Title: Queen of Babble Gets Hitched
Author: Meg Cabot
Release Date: June 24, 2008
Genre: Chick Lit
Review: Originally posted at Curled Up With a Good Book
Rating: **** (out of 5)
Lizzie Nichols is finally getting her life back together. The wedding gown restoration shop she works in is finally doing well – thanks mostly to her own hard work. Though she has recently broken up with her boyfriend, Luke, she is finding that being available isn’t the worst thing imaginable – especially considering that she is starting to see her good friend Chaz in a completely different light. After spending a wonderful night together (in which they just slept – no funny business), their friendship begins to turn into love when someone throws a kink into their newfound happiness. Luke shows up and deposits a three-carat engagement ring on Lizzie’s finger. Lizzie convinces herself that Chaz was a mistake and that Luke is the one that she’s meant to be with, even as Chaz (ironically, also Luke’s best friend) warns her that Luke isn’t serious about the engagement; he’s just afraid of being alone. And Chaz is convinced that Lizzie isn’t happy with Luke, either. Lizzie insists that isn’t the case…but then why does she break out in hives every time she thinks about planning her wedding to Luke?
Queen of Babble Gets Hitched is the third and final book in Meg Cabot’s hit “Queen of Babble” series. Though it doesn’t quite hit the level of the previous two books, it provides a satisfying resolution to the trilogy. The reader leaves confident that Lizzie’s story has been told, though a peek into her life after marriage would be more than welcome!
One element that has always been enjoyable about the Queen of Babble series is the quality of secondary characters. From Lizzie’s Grandma, forever obsessed with Sully from Dr. Quinn, Medicine Woman, to Ava Geck, a Paris Hilton-type character whose father owns a major department store, the characters in this book are just as humorous as they have ever been. Cabot’s ability to write unique and funny characters who are still relatable is exemplary – most likely, one of the main reasons she is such a phenomenally successful author.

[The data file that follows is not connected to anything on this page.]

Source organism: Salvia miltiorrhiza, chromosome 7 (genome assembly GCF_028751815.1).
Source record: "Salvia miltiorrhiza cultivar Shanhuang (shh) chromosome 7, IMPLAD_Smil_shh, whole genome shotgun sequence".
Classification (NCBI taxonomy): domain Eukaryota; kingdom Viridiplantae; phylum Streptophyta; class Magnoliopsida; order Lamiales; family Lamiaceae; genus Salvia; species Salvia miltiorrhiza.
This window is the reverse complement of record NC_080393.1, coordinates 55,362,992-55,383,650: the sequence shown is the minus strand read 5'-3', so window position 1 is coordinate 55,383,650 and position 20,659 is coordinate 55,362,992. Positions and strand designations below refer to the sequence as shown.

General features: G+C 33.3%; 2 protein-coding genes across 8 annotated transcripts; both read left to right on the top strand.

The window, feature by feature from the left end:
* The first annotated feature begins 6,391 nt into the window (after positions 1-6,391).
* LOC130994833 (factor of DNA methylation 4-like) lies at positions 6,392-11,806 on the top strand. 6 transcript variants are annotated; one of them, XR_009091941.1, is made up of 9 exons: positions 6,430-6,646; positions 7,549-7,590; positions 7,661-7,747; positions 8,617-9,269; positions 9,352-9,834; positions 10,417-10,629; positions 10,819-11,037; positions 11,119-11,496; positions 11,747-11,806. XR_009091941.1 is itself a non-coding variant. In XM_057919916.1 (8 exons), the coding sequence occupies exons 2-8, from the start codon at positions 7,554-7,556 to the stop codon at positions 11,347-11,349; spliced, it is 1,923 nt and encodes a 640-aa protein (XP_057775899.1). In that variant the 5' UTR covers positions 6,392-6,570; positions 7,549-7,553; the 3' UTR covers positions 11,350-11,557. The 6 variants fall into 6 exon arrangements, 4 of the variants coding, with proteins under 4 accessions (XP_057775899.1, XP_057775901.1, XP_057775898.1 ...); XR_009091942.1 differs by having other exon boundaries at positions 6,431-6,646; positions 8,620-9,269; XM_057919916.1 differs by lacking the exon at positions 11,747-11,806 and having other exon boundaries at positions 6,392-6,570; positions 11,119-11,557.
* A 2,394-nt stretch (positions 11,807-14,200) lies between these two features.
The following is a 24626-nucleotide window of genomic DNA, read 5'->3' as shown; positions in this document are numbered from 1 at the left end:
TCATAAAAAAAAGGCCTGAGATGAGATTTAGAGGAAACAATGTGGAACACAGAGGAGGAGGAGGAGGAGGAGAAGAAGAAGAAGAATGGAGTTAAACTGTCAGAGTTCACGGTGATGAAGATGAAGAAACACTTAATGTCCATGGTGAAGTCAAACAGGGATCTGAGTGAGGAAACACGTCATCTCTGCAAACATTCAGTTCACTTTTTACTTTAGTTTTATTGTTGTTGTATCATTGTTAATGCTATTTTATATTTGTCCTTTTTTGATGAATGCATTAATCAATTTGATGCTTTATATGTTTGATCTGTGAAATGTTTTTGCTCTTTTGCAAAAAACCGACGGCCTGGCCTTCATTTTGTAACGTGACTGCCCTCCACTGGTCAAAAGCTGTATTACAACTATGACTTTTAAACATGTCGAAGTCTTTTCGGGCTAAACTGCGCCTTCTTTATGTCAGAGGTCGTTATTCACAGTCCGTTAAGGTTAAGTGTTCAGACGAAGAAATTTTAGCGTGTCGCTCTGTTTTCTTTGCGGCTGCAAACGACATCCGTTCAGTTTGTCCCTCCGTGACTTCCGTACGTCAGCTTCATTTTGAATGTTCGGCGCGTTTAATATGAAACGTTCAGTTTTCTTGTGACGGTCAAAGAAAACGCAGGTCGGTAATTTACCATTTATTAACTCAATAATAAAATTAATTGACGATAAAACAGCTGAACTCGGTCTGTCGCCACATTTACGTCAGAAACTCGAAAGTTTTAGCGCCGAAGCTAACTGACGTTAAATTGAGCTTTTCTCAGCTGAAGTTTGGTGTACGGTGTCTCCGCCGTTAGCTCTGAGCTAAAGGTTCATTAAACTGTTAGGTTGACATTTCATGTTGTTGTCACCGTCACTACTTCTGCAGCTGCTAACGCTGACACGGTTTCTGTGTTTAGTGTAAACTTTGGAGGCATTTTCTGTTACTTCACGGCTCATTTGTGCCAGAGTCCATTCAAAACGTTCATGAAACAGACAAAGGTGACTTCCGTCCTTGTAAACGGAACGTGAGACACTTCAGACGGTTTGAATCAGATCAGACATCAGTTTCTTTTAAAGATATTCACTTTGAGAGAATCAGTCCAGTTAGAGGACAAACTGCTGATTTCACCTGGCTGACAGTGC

Also, the Lizzie/Chaz relationship seems to come out of left field. Upon consideration, they work well together, but until the suggestions of the previous book and seeing them fleshed out in this one, it really didn’t seem viable. Of course, once it was demonstrated how well they work together, this reader was completely on board. One thing that missing from this book is Shari, Lizzie’s best friend and Chaz’s ex-girlfriend. The absence of her perspective is noticeable, especially since she was such a major player in the first two books.
As always, Lizzie is a wonderful character. Though not always relatable, she is a strong, independent woman who is a great role model. (And let’s face it – she’s also loads of fun to read about, especially when she talks about her Spanx!) Her indecisiveness is sometimes difficult, but at the same time, it is part of the character’s internal debate of what she wants out of her life. In the end, it is a bittersweet finale to the series; the book provides a satisfying conclusion, but readers will be sad to say goodbye to such an appealing character.